A public outcry over baffling mass failures in bar exams has prompted stakeholders in the legal sector to re-examine relevant statutory laws.
They are mulling amendments to Acts establishing the Kenya School of Law and the Council of Legal Education (CLE) and other statutes.
Among other issues, stakeholders concurrently investigating the disturbing trends are looking at the training of law students and the exams taken at universities and the school of law where candidates take the exams after graduating.
The Law Society of Kenya (LSK), the law school, the Office of the Attorney-General and Parliament are looking into the failures. The National Assembly has invited Attorney-General Kihara Kariuki to appear before it this week for questioning over the issue.
Meanwhile, the Senate will scrutinise claims that the exams have been turned into a commercial enterprise. And LSK will consider the possibility of decentralising the law school, following revelations that some classes were overcrowded.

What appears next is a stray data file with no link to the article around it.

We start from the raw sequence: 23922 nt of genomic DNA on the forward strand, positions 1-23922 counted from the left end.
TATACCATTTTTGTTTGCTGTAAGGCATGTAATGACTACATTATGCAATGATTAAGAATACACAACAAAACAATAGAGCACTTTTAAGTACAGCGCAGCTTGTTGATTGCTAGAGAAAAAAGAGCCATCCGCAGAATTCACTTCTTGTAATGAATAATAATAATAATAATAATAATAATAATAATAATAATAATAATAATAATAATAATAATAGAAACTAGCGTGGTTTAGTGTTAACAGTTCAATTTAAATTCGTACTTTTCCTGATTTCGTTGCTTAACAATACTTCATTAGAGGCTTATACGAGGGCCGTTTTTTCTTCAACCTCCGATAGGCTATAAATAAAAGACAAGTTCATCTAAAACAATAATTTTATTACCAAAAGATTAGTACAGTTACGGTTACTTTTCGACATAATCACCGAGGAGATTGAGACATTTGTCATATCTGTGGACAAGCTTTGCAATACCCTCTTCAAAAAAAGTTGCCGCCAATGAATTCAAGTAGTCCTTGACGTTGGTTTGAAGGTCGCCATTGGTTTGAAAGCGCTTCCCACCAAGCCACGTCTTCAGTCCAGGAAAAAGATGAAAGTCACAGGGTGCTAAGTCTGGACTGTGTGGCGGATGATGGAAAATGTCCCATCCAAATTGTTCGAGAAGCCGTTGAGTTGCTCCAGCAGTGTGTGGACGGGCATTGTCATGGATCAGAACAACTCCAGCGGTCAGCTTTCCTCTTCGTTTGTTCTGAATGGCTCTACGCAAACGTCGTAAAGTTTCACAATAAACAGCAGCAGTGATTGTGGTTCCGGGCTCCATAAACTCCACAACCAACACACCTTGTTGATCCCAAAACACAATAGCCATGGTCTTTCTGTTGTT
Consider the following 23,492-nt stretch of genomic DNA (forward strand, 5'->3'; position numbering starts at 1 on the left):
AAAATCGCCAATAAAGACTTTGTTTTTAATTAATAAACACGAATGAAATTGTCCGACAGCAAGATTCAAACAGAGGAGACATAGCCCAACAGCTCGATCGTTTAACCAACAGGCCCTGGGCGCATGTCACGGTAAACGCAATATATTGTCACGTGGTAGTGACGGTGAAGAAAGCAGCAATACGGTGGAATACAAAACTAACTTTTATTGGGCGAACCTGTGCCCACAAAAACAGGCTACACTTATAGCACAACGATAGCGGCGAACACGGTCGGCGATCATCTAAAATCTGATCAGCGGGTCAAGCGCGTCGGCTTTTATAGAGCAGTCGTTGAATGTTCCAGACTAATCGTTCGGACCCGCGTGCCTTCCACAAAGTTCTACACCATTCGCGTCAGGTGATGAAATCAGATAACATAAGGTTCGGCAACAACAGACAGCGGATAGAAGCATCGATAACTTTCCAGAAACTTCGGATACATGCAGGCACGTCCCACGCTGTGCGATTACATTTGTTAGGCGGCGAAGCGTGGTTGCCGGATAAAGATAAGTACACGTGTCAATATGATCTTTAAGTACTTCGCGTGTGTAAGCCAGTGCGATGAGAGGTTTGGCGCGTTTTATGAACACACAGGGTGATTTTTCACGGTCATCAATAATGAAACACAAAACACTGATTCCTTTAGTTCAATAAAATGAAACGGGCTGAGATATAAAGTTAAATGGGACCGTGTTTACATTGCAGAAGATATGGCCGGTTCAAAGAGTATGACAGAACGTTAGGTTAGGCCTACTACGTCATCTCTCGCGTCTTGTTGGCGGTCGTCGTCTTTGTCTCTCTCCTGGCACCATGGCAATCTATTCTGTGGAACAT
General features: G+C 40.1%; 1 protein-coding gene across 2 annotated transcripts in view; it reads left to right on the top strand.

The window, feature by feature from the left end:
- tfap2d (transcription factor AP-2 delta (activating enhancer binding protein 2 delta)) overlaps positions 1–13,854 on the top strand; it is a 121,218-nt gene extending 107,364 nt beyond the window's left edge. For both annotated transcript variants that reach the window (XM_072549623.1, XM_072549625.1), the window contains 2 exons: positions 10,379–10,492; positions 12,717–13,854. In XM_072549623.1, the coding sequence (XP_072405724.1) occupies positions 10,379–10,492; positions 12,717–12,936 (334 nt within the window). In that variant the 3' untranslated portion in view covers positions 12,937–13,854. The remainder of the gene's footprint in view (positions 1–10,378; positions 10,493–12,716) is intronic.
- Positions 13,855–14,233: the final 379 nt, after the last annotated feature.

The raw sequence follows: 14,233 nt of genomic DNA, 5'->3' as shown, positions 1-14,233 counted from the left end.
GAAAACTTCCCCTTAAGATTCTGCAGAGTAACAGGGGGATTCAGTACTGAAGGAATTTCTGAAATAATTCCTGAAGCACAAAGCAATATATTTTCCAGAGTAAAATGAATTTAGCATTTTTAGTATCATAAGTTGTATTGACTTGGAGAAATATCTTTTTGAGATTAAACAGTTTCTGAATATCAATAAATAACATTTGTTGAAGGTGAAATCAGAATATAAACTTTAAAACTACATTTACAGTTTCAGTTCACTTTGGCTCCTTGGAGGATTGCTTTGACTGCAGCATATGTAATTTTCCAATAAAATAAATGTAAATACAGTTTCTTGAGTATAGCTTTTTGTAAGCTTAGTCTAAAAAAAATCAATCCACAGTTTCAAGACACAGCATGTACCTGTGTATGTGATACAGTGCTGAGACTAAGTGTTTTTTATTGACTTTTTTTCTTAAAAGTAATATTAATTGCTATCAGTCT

In some units, sources told Nation, the student-to-lecturer ratio could be 1:400.
The school was the first to hire a consultant to look into the exam failures, the Nation has established.
Next week, officials from the school and CLE are expected to appear before the Senate Committee on Justice, Legal Affairs and Human Rights for questioning.
More stakeholders, including LSK, law lecturers, deans of law schools, students and parents, will also be free to give their views, committee chairman Samson Cherargei said Tuesday.
In the November 2018 bar exams, for instance, results released last week by CLE showed that 80 per cent of students from 38 local and foreign universities failed to make it to the advocates roll.
The failures have baffled observers because candidates taking the exams have already completed their law training and graduated from universities.
“This is a very serious issue because it has come to my attention that some students have committed suicide because of failing the exams. I don’t have the exact number, but from next week after meeting with various stakeholders, we shall have a clearer picture,” said the senator.
All stakeholders agree that legal education standards must be jealously guarded even as a solution is sought.
“We must have amendments to the KSL and CLE Act and other relevant statutory laws to ensure students’ best interests and also protect the quality of legal education and the legal fraternity,” said Mr Cherargei.